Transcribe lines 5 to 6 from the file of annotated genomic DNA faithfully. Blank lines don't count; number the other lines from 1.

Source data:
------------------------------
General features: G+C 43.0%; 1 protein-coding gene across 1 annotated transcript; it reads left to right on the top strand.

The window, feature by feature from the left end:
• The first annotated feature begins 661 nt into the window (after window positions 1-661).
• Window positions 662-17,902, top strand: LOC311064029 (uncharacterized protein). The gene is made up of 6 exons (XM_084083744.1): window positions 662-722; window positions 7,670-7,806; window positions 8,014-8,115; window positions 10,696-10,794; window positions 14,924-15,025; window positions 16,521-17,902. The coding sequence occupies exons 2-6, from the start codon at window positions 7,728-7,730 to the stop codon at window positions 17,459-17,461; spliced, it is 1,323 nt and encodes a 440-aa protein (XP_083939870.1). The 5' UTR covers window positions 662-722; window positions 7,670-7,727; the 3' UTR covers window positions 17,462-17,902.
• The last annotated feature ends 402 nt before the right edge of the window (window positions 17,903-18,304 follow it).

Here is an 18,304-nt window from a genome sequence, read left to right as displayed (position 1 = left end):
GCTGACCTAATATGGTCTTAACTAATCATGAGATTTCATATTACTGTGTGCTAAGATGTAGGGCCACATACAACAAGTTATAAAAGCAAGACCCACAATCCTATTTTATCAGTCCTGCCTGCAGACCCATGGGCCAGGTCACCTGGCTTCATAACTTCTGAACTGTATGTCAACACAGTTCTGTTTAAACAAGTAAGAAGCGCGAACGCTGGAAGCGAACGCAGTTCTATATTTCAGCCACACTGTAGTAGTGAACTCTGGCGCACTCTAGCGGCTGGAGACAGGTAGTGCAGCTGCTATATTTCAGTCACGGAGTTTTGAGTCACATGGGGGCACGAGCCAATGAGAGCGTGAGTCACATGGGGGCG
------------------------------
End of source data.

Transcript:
• The last annotated feature ends 402 nt before the right edge of the window (window positions 17,903-18,304 follow it).

Here is an 18,304-nt window from a genome sequence, read left to right as displayed (position 1 = left end):